Developing a Poly-Chronic Care Network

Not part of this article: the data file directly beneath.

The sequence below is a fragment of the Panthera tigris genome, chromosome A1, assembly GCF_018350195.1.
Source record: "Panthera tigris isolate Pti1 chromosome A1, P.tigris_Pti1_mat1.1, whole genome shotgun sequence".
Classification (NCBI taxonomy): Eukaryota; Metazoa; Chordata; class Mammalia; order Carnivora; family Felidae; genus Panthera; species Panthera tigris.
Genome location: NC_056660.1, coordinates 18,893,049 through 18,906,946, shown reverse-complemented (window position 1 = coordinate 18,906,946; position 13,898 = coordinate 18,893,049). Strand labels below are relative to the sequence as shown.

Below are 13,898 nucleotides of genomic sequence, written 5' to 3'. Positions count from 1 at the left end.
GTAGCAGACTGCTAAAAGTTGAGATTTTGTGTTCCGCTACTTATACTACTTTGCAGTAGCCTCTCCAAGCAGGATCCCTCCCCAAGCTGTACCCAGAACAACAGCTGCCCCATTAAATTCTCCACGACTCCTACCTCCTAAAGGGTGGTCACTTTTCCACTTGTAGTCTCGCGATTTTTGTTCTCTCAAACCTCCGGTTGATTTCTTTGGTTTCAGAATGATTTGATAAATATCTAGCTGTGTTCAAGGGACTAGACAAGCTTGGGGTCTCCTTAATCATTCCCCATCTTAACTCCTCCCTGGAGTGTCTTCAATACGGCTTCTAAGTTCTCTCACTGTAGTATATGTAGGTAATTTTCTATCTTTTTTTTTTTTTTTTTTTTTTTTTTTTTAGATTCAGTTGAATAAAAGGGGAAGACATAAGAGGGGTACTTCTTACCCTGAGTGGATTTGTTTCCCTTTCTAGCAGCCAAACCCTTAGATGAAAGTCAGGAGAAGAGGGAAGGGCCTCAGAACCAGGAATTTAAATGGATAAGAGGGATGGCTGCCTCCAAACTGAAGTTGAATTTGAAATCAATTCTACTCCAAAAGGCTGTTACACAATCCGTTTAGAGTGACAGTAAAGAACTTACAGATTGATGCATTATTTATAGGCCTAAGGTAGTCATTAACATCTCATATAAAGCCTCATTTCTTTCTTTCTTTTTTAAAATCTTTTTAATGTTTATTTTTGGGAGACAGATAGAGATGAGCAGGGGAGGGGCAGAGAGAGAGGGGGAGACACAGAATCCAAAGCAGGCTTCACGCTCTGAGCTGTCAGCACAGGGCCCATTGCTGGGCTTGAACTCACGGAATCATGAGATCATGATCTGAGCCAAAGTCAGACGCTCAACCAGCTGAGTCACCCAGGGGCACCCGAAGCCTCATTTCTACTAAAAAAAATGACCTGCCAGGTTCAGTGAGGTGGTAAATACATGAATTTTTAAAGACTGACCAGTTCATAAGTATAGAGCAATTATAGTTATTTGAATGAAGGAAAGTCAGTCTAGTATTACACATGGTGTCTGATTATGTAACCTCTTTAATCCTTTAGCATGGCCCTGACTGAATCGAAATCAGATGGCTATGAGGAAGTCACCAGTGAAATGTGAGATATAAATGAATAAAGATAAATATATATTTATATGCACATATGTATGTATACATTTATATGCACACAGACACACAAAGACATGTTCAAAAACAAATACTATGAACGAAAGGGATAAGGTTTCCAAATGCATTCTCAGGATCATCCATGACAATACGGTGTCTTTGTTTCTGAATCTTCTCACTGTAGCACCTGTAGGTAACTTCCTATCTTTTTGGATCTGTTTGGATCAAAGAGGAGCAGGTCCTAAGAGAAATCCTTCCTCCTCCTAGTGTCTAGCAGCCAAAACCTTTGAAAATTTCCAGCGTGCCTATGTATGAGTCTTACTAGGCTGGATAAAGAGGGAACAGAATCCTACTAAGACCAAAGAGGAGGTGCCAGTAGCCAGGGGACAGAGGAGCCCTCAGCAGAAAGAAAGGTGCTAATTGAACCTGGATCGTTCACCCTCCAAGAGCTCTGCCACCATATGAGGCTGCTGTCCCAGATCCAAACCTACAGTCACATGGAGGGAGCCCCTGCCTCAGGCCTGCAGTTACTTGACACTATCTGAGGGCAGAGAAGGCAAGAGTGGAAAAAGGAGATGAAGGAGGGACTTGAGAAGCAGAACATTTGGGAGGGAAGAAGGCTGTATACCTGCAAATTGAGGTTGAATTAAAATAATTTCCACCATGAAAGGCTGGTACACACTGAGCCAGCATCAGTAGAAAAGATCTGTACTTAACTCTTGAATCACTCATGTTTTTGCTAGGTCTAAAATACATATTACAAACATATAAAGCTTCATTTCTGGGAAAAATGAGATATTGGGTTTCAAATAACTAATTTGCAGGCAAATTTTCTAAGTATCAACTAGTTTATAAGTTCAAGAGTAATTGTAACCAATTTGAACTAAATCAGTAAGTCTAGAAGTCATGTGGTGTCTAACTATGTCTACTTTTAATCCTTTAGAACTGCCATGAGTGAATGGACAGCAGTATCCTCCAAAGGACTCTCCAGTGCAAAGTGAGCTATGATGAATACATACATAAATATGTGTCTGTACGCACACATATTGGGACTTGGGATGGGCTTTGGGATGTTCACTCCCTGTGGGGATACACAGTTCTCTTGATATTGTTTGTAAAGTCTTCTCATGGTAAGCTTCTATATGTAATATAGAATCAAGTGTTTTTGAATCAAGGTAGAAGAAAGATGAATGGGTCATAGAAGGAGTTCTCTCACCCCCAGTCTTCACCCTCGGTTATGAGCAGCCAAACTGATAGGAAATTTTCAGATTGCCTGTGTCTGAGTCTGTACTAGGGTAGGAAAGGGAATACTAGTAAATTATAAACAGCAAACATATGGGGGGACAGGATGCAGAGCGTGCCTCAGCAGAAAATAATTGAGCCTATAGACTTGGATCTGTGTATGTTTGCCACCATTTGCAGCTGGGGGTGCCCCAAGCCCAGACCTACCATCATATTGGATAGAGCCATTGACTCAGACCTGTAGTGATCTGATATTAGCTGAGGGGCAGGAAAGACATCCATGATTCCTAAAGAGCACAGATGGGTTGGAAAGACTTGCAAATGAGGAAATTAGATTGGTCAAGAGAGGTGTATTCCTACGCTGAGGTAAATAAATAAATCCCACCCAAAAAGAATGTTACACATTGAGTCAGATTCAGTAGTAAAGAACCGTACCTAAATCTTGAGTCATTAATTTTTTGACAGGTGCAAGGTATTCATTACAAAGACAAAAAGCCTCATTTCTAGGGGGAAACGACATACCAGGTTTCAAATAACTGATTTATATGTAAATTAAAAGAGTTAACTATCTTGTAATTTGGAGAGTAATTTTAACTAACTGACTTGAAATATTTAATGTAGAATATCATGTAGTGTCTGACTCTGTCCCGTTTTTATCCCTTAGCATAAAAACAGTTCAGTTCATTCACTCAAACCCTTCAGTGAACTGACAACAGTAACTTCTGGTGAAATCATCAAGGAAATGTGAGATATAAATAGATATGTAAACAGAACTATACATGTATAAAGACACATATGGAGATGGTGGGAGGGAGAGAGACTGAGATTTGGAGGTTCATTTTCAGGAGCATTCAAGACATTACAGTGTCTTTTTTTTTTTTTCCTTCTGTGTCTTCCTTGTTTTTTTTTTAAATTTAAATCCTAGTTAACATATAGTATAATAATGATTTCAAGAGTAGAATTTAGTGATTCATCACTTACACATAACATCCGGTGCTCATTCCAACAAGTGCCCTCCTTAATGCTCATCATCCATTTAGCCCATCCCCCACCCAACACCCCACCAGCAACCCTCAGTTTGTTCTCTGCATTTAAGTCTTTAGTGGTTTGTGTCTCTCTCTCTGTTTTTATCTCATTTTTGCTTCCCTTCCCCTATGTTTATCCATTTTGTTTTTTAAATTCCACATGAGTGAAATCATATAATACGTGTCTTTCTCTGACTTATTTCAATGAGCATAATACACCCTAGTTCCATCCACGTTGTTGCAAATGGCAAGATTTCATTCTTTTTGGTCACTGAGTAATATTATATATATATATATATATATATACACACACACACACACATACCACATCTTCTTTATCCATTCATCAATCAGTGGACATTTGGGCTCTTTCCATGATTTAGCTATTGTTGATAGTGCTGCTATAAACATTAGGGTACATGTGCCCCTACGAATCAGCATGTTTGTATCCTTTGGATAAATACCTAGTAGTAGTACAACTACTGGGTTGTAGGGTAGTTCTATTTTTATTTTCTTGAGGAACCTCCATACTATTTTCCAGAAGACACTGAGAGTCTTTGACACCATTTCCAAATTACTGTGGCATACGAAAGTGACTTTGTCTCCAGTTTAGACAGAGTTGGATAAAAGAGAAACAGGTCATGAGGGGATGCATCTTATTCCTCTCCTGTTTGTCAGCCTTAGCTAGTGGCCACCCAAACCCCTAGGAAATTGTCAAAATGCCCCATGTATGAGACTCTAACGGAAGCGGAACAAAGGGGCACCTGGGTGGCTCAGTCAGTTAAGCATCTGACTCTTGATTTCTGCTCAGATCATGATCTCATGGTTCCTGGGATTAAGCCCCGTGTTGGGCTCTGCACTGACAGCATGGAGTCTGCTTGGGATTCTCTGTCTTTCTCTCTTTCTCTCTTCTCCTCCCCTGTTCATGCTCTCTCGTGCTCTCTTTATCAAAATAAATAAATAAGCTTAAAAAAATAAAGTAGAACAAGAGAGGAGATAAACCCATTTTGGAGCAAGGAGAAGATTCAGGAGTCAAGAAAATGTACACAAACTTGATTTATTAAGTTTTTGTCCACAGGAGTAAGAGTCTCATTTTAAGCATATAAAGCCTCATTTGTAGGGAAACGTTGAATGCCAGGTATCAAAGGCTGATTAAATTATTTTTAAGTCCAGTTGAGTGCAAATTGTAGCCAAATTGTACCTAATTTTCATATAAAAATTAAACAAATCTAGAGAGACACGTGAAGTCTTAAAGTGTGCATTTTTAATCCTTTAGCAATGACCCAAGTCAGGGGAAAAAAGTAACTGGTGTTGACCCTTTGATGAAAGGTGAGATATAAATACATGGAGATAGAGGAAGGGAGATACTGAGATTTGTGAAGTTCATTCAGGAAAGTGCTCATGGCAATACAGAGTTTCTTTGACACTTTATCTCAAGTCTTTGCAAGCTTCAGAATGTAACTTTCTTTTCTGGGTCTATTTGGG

Although much has been achieved in care coordination and accountable care, healthcare leaders need additional, game-changing innovations to deal with constraints in clinical resources, care capacity, and cost that have not yet been fully addressed. This need for innovation is especially great in the care of the chronically ill: the most costly, highest-risk segments of our populations.Filling this void, Developing a Poly-Chronic Care Network: An Engineered, Community-Wide Approach to Disease Management reconstructs and augments traditional chronic care delivery models. The proposed solution-the Poly-Chronic Care Network(c) (PCCN)-is a specific iteration of the Care Circle Network(c) (CCN) concept that creates a sustainable community-engaging response to the complexity, cost, and outcomes of chronic diseases. By dynamically engineering all the elements of a community's ",Capacity to Care", directly into short- and long-term patient care processes, the PCCN expands care capacity and physician ",reach",, and improves quality and outcomes, without increasing the total cost of care.The book describes the fundamental concepts, principles, and requirements for the PCCN and explains how this care model could augment and enhance other new business models, such as Accountable Care Organizations (ACOs) and Patient-Centered Medical Homes (PCMHs). In addition to a detailed description of implementation steps and organizational structures, the text provides useful insights into technologies that can aid and enhance implementation, including home/virtual monitoring, social networking, and dynamic simulation. Importantly, the book includes both detailed examples and a flexible how-to guide for setting up a PCCN or other CCN, offering readers step-by-step guidelines and options for combining readily-available communal resources with simple technologies in the design of innovative care models for their communities.With this book in hand, readers can confidently pick and choose specific components to match their community's needs and capabilities, ",amending the blend", to account for the size, scale, scope, and population of the community and patients they wish to serve.
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